A Closer Look at the EEOC’s 2013 Enforcement and Litigation Statistics

A Closer Look at the EEOC’s 2013 Enforcement and Litigation Statistics

 During the 2013 fiscal year (ended September 30, 2013), the number of charges filed with the U.S. Equal Employment Opportunity Commission was down 5.7% compared with the previous fiscal year, but the EEOC’s FY 2013 monetary recoveries of $372.1 million through administrative processes were the highest ever in any single fiscal year. The EEOC’s February 5, 2014 press release regarding its release of the FY 2013 data can be found here. The charge statistics can be found here and the overall statistics regarding the monetary recoveries can be found here. The statistics regarding the EEOC’s merits lawsuits can be found here.

The Number of Charges and Level of Recoveries  

The total of 93.727 charges filed during FY 2013 was down from the 99,412 charges filed during FY 2012, but nearly ten percent above the 1997-2012 annual average of 85,373. The 2013 filing total was the fifth highest total number of annual filings since 1997. The number of filings did not exceed 90,000 during any one fiscal year prior to FY 2008, but the annual filings levels have stayed well above 90,000 since that point. The elevated filing levels since FY 2008 suggests that the recent levels are related to the economic downturn.  By the same token, it might be assumed that the decline in the number of charges filed during 2013 may reflect the nascent economic recovery.

For the fifth year in a row, allegations of retaliation was the most frequently cited basis for charges of discrimination, both as a matter of number of charges (38,539) and as a percentage of all charges (41.1%).  Both the number of charges and percentages represent an increase of retaliation charges since the year before.

The second most frequently cited bases for charges of discrimination was race discrimination, which was cited in 33,068 charges, representing 35.3 percent of all charges. The next most frequently cited basis was sex discrimination, including sexual harassment and pregnancy discrimination, which was cited in 27,687 charges (29.5 percent of all charges.), followed by discrimination based on disability, which was cited in 25,957 charges (27.7 percent).  Compared to the 2012 fiscal year, both race and disability discrimination charge filings decreased in absolute numbers but increased as percentages of all charges.

As Evan Shenkman  of the Ogletree Deakins law firm points out in his February 10, 2014 memo about the EEOC’s statistics (here), the overall percentage of “reasonable cause” findings (an initial finding in favor of the employee) dipped slightly in FY 2013 (from 3.8 percent to 3.6 percent). Charges brought under the Genetic Information Non-Discrimination Act (GINA) (8.8 percent) and sexual harassment charges (7.6 percent) proved the most likely to result in a cause finding, while race-based charges (2.8 percent) and charges brought under the Age Discrimination in Employment Act  (ADEA) (2.4 percent) were the least likely to result in a cause finding.

The four states with the highest number of EEOC charges were  with 9,068 charges, representing  9.7 percent of all charges filed; Florida, with 7,597 charges; California, with 6,892 charges; and Georgia, with 5,162 charges,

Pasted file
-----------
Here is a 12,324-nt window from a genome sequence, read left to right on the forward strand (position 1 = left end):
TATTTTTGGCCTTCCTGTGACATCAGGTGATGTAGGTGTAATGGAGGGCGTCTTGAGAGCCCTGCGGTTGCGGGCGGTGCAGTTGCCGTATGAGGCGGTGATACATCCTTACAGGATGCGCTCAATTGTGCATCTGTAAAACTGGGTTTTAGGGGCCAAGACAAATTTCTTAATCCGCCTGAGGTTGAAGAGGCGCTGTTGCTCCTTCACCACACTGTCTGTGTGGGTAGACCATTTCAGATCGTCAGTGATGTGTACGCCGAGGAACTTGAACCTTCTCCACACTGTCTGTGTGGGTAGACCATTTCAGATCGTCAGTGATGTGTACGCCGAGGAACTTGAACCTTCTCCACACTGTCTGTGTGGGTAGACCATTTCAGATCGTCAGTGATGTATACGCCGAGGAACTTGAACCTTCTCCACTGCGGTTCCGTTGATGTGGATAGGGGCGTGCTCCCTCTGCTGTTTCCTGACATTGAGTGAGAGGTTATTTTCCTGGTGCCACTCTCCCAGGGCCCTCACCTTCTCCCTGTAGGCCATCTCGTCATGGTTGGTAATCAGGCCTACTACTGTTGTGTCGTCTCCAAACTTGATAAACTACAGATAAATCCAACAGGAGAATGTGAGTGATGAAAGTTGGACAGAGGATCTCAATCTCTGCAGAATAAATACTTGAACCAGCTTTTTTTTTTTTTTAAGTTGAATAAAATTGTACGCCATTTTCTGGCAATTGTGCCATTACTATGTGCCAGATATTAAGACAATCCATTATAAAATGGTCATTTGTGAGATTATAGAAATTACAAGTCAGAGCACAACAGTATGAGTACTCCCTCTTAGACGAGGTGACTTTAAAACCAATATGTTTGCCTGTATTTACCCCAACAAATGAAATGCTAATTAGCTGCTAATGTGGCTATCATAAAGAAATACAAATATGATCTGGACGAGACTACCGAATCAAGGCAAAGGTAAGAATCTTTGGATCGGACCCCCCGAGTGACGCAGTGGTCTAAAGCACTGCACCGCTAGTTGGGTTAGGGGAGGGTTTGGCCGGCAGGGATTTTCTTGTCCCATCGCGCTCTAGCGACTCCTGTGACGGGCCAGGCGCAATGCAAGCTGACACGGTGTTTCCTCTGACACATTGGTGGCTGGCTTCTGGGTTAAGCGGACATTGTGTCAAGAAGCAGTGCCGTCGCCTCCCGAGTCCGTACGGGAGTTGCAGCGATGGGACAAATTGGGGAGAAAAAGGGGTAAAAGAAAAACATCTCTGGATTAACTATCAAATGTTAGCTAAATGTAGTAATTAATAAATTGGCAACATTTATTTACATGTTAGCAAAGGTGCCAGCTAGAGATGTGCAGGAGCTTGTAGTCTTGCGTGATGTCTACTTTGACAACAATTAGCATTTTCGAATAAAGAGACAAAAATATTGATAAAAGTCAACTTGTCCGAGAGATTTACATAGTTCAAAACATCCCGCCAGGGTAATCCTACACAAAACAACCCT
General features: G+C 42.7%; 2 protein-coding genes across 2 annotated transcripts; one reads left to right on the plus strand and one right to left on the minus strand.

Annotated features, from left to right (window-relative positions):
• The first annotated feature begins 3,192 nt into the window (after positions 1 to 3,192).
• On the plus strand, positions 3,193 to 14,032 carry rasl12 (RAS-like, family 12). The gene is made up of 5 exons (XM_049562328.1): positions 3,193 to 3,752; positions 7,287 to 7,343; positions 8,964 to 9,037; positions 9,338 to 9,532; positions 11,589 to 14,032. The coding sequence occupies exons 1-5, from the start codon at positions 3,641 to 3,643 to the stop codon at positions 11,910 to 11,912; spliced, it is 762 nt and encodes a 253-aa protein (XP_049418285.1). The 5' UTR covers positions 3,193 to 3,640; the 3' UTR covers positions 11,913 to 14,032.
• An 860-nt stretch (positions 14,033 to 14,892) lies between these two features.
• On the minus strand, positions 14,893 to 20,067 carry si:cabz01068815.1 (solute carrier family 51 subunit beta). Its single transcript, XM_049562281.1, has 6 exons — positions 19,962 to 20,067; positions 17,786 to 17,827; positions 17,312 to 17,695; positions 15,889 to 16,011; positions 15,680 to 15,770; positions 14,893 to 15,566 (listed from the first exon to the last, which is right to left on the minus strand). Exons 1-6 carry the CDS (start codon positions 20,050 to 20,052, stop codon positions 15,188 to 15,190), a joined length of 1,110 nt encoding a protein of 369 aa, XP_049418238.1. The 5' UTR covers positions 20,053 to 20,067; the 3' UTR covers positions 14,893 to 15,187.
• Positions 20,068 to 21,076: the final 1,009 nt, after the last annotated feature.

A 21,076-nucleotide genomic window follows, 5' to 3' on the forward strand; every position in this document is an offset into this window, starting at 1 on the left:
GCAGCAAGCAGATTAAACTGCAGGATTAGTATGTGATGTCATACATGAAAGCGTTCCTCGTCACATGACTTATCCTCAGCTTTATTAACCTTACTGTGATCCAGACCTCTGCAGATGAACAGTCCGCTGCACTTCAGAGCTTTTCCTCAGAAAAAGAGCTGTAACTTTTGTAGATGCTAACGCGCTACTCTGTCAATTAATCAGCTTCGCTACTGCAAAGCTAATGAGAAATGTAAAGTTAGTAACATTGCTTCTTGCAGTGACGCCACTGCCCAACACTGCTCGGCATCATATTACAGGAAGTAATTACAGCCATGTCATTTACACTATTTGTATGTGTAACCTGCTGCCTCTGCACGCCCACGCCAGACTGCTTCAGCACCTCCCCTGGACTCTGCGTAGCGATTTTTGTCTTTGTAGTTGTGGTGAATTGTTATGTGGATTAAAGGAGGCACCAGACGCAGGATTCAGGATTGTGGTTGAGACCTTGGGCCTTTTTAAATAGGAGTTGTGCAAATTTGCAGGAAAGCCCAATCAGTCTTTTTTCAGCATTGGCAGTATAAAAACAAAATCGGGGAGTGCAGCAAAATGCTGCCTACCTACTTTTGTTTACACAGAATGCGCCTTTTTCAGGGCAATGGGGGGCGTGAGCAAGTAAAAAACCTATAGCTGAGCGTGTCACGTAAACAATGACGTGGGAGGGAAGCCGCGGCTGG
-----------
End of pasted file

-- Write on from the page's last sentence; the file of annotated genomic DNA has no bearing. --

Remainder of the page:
Through its administrative processes, the agency had monetary recoveries during the 2013 fiscal year of $372.1 million, representing an increase of $6.7 over the prior fiscal year. The monetary recoveries for FY 2013 represent the highest annual recoveries in agency history.

Merits Litigation 

During fiscal year 2013, the EEOC filed 131 merits lawsuits alleging discrimination, which represents an increase of about 7% compared to fiscal year 2012. (The term “merits suits” includes direct suits and interventions alleging violations of the substantive provisions of the statutes enforced by the Commission and suits to enforce administrative settlements.) But while the number of merits suits increased in FY2013 compared to the prior fiscal year, the number of merits suits is well below historical levels. During the period 1997 through 2012, the Commission averaged 323 merits suits per fiscal year, so the number of 2013 merits lawsuit filings is nearly 60% below the historical annual average.

During 2013, the most numerous were lawsuits filed under Title VII of the Civil Rights Act of 1964 (78). The EEOC also filed its first three suits asserting GINA claims in FY2013.

During fiscal year 2013, the agency resolved 209 merits lawsuits producing monetary benefits of $38.6 million. Both figures are down from the 2012 fiscal year, when there were 283 merits suits resolutions producing $44.2 million in monetary recoveries. The monetary recoveries in fiscal 2013 through merits lawsuits was well below the 1997-2013 annual average of $86.4 million of monetary recoveries in merits lawsuits.

Discussion  

For employers, there are some important time line takeaways from these figures. That is, even though the overall numbers of charges filed decreased, the number of retaliation charges increased. And the overall consequences for employers hit with charges increased to record levels. These trends underscore the importance for employers of developing and maintaining employment programs to keep their operations in compliance with statutory requirements and to take steps to avoid conduct that could trigger allegations of retaliation. In addition to an effective compliance program, well-advised employers will be sure to maintain a well-designed employment practices insurance policy.

 Read other items of interest from the world of directors & officers liability, with occasional commentary, at the D&O Diary, a blog by Kevin LaCroix.

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